Star Wars – Evil vs Good

The Philosopher At The End Of The Universe - Star Wars - Evil vs Good

The Philosopher At The End Of The Universe – Star Wars – Evil vs Good

Reading ‘The Philosopher at the End of the Universe’ by Mark Rowlands I was curious about how this book would aid me in comprehending further philosophical concepts. I was surprised that chapter eight of the book entitled, ‘Star Wars – Good and Evil’ would link to my first post regarding the ‘Theory of Forms’ or the ‘Theory of Two Worlds’.

Within chapter eight, the author stated that George Lucas’ ‘Star Wars’ included the idea that “evil exists”. “It exists as the dark side to a force – sorry the Force…” This contradicted Plato’s ‘Theory of Forms’, where evil did not exist. However, evil was ‘the absence of good’ (“privatio boni”) as Plato’s the highest ‘Form’ was the ‘Form of Good’.

Plotinus

Plato’s idea was worked upon by Plotinus. Plotinus tried to merge some of Plato’s metaphysics into a religion. The movement later became known as ‘Neo-Platonism’. (Further details regarding a comparison between Plotinus and Plato are mentioned within my first post.)

St Augustine of Hippo – Christian metaphysics

A theist, St Augustine of Hippo, had taken the idea of a “privatio boni” and merged it into ‘Christian metaphysics’. Since then, Christianity has changed its approach towards evil and promoted the idea of destroying evil by any means necessary.

Friedrich Nietzsche – Evil can be ‘good’

Nevertheless, one philosopher disagreed with the Christian approach towards evil; his name was Friedrich Nietzsche. Within Nietzsche’s first book, ‘The Birth of Tragedy’, the philosopher posited that evil or ‘darkness’ could be useful. Nietzsche used the example of the celebration of ‘Dionysus’, the god of wine, in ‘Ancient Greece’. The philosopher argued that the savageness performed at the festival was terrifying, yet Greece was one of the most developed countries at the time. And Nietzsche posited that it was caused by ‘sublimation’, which enabled the Greeks to become an ‘overman’ as a population.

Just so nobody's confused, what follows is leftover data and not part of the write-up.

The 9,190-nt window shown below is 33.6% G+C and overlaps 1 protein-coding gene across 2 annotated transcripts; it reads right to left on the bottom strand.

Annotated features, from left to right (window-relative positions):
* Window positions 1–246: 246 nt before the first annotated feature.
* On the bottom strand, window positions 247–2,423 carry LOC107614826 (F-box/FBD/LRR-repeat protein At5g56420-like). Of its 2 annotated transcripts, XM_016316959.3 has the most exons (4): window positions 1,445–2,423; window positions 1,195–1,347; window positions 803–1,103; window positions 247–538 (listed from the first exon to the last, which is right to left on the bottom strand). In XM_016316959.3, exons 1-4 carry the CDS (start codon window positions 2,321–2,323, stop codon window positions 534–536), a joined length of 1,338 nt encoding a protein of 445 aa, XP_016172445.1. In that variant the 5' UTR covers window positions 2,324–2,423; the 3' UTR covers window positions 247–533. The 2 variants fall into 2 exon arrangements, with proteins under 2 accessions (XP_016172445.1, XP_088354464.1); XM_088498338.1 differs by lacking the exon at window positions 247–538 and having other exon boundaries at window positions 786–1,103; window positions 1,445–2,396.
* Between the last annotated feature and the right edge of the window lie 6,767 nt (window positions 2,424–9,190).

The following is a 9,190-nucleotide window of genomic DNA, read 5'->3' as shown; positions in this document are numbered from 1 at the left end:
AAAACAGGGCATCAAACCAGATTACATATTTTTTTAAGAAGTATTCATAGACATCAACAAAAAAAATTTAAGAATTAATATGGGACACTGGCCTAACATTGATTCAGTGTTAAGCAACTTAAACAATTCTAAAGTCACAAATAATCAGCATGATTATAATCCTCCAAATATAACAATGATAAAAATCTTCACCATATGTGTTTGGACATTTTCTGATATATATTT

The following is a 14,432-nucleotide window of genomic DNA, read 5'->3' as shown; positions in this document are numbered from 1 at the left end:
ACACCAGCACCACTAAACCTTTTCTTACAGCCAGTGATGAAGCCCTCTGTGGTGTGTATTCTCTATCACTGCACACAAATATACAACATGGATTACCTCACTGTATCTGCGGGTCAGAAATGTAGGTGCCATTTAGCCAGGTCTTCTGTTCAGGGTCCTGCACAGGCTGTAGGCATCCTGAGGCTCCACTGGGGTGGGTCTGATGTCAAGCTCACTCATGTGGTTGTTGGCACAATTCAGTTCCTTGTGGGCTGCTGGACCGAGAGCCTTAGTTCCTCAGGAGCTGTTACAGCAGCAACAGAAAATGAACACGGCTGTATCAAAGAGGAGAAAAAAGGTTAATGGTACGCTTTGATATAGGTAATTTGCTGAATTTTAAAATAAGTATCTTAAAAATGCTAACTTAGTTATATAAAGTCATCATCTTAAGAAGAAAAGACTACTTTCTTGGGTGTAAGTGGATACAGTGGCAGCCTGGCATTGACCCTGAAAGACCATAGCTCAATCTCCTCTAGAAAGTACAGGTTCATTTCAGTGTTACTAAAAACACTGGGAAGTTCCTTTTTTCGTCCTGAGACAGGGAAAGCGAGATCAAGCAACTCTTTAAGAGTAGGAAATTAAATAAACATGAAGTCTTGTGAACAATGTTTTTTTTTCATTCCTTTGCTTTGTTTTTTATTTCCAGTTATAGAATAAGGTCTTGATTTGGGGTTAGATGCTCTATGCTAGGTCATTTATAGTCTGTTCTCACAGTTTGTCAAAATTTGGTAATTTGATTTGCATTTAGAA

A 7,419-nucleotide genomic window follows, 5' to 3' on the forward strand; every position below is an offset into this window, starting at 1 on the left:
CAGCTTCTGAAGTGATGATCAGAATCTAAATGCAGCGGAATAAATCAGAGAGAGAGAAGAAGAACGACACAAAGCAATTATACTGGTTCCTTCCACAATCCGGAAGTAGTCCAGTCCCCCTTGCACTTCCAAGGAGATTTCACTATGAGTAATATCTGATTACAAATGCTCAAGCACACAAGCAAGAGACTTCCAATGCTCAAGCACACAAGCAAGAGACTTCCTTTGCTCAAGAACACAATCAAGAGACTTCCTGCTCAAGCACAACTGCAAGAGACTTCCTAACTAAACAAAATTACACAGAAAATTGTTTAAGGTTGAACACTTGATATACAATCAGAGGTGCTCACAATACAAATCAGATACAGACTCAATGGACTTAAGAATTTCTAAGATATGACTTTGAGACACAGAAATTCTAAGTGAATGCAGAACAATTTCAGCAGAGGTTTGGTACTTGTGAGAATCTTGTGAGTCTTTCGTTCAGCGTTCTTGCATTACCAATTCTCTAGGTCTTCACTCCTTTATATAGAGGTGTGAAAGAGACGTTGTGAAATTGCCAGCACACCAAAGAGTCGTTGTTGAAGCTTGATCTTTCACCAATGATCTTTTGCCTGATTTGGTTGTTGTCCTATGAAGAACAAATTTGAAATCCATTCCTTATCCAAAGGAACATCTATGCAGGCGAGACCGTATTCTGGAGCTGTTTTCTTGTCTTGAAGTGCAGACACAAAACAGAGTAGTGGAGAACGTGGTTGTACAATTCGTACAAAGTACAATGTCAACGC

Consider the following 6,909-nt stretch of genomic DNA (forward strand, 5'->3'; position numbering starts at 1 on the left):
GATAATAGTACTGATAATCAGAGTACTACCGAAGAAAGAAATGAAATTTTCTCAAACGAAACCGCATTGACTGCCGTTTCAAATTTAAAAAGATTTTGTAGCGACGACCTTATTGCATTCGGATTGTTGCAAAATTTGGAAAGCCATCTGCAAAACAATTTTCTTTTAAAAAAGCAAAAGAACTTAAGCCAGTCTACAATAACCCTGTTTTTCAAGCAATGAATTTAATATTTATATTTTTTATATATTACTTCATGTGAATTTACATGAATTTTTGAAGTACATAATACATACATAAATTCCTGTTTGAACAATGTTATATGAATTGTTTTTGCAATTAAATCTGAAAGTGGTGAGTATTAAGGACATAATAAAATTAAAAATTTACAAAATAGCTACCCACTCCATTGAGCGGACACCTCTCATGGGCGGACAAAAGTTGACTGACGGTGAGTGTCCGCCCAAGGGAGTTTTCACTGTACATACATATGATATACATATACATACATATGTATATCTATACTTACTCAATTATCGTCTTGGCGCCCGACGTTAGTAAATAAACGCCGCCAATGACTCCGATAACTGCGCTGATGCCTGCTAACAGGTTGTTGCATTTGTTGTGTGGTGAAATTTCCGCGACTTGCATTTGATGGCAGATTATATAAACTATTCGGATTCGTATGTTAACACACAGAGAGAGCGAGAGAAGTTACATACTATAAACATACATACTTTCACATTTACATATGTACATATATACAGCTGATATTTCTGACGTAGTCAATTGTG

Star Wars and Darth Vader

George Lucas’ ‘Star Wars’ were a great series of films. However, in order to explain Nietzsche’s concepts of sublimation and the ‘overman’, the character of ‘Darth Vader’ needs to be used. ‘Darth Vader’ was a character possessed by a dark side of ‘the Force’.

Friedrich Nietzsche – Approaches towards evil

Nietzsche argued that there were three approaches towards evil. The first approach was chiefly promoted by ‘Christians’, that evil should be destroyed. The second approach was to give up fighting with ‘dark’ desires. This was ‘Darth Vader’s’ path. The third approach towards evil was to sublimate the desires. This was Nietzsche’s solution to evil and our primitive desires. A ‘sublimation of desires’ would be when one would use one’s primitive desires and transform them into another action; the action which would aid one to develop physically or mentally. Furthermore, an ‘overman’ (ubermensch) for Nietzsche would be one who would be able to sublimate one’s desires.

Conclusion

George Lucas’ ‘Star Wars’ proved that ‘philosophy’ is still commonly used. Also, ‘Star Wars’ proved that to comprehend philosophical debates or concepts or even contemporary cinematography, one has to have a basic knowledge regarding the philosophers of ‘Ancient Greece’ (Socrates, Plato or Aristotle). This knowledge would allow one to have a more profound comprehension regarding the world and its order.

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